The summit wasn’t just about quarterbacks, it was a two-day, virtual event (this year) aimed at helping to build coaching and personnel development pipeline and strengthen diversity in the NFL.
This year, the summit was sponsored by the NFL and the Black College Hall of Fame.
The Summit Was More Than Just Networking
In its third year, the program featured sessions and panels led by NFL owners, current and former NFL coaches, and college football coaches.
Here’s a look at the list of speakers this year: Pittsburgh Steelers president and NFL Workplace Diversity Committee chair, Art Rooney II, Buffalo Bills president Kim Pegula, Kansas City Chiefs offensive coordinator Eric Bieniemy, Tampa Bay Buccaneers offensive coordinator Byron Leftwich, San Francisco 49ers defensive coordinator Robert Saleh, and Buffalo Bills assistant head coach and defensive coordinator Leslie Frazier.
Morris told The Atlanta Journal-Constitution that he summit was more than just about networking, but more about how to do the best job at whatever you’re doing.
“The Quarterback Summit brings together the brightest, most innovative and successful offensive minds from around the country,” said Troy Vincent, NFL executive vice president of football operations. “From professional development to networking to coaching best practices — this summit should leave no doubt about the promising pipeline of championship play callers within the sport of football.”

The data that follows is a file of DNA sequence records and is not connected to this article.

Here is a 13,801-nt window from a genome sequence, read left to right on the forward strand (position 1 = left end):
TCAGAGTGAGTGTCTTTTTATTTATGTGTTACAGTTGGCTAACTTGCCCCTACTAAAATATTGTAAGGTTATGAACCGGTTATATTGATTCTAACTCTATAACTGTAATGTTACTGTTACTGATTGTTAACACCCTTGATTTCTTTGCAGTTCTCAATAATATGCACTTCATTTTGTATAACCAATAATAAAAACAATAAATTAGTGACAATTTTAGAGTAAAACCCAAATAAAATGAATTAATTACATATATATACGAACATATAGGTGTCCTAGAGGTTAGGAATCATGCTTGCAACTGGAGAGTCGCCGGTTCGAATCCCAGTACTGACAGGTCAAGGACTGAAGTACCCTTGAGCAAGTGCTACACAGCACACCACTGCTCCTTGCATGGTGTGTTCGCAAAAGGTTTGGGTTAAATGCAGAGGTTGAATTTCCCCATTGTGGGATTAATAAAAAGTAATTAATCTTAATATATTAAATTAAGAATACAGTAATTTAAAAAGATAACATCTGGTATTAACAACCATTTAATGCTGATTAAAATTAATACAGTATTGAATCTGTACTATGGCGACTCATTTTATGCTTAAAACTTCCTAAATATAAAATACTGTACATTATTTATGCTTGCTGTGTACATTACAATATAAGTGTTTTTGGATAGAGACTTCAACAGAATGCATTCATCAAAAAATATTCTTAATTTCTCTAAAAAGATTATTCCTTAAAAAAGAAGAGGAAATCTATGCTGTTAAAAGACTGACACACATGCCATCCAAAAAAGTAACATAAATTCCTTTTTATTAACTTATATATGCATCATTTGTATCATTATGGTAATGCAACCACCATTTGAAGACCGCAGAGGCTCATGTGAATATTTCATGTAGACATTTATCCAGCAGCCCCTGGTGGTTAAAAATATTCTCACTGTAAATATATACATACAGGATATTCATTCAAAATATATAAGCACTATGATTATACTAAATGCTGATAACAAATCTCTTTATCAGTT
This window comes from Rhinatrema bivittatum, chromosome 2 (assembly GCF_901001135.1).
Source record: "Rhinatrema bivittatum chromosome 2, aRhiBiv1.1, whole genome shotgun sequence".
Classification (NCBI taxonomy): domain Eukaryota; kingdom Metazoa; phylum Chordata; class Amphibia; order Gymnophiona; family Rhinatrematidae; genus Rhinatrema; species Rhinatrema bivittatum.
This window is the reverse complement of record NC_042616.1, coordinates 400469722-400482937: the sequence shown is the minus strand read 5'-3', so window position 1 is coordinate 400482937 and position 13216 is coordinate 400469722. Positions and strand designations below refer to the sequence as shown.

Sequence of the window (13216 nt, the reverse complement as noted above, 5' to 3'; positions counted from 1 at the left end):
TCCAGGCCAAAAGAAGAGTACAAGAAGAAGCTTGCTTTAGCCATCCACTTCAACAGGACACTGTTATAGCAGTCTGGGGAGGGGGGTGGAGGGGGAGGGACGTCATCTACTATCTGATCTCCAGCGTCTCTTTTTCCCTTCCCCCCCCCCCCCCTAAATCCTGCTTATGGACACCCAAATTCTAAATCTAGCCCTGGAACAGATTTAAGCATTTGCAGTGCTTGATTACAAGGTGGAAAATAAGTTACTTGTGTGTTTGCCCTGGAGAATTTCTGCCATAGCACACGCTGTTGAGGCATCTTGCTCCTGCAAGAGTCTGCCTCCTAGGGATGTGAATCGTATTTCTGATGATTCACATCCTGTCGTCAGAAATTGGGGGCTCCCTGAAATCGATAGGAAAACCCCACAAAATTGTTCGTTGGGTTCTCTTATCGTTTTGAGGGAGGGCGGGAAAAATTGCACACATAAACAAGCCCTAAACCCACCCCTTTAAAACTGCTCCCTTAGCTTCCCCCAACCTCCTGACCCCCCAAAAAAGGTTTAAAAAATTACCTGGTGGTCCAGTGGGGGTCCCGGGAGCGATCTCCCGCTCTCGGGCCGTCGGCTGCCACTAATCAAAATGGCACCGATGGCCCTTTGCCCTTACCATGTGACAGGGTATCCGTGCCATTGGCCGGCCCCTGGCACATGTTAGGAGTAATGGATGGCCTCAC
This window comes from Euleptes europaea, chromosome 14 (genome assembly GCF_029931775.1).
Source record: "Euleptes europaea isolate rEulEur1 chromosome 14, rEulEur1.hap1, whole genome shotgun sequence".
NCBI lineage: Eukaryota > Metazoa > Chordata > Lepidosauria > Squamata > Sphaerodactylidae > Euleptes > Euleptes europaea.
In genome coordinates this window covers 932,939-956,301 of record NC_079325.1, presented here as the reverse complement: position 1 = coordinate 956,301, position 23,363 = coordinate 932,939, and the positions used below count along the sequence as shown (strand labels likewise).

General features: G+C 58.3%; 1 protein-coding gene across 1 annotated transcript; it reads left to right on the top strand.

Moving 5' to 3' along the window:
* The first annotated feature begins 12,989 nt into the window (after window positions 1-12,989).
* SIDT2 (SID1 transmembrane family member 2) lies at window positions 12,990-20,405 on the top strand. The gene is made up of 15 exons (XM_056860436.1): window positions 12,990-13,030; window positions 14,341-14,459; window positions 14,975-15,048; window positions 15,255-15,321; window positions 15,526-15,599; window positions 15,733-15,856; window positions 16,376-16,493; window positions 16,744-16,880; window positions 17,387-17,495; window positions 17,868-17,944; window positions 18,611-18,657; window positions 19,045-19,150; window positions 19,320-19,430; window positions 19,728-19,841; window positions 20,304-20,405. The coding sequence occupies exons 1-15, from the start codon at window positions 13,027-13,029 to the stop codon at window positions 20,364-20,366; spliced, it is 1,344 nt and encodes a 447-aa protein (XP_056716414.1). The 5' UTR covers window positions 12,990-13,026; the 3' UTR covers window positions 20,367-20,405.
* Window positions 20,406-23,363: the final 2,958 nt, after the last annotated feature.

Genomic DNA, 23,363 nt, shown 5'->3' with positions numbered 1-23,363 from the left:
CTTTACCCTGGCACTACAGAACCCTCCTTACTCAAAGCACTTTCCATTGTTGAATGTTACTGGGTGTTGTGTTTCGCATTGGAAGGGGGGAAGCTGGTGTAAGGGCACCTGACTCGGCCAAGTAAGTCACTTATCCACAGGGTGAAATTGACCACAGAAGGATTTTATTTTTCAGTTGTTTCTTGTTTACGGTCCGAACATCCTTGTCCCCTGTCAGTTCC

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The Summit Discussed Colin Kaepernick & How the NFL Was Wrong
One of the biggest topics the summit discussed was on social injustice and how the NFL handled Colin Kaepernick’s protest poorly back in 2016.
Morris said there Atlanta Falcons were highlighted for being one out of the 32 teams which handle the injustices going on differently but in the best way.
“We talked about some of the injustices and how our organization handles things differently,” Morris said. “Just starting right from the top with Arthur Blank going to Dan Quinn and how It’s a different vibe in Atlanta.
“For whatever reason, it just is. It’s because of the owner, it’s because of the head coach and it’s because of the pride of the people of Atlanta have always instilled in Arthur. He didn’t just start thinking about social injustices when the crisis happened that made everybody in the world breakout and start to protest. “He was ahead of the game. He was one of the people who led that charge right from the beginning from what he’s started to do in the city of Atlanta.”
Falcons Responded to Colin Kaepernick in 2016
The former 49er’s quarterback first took a knee during the National Anthem in 2016 as a peaceful protest to end police brutality.
He received a lot more backlash than he did support and eventually was released from the league. He hasn’t been picked up since and many believe that is the reason why.
In response, the Falcons created a social justice committee led by the players and the team locked arms during the playing of the anthem prior to kickoff.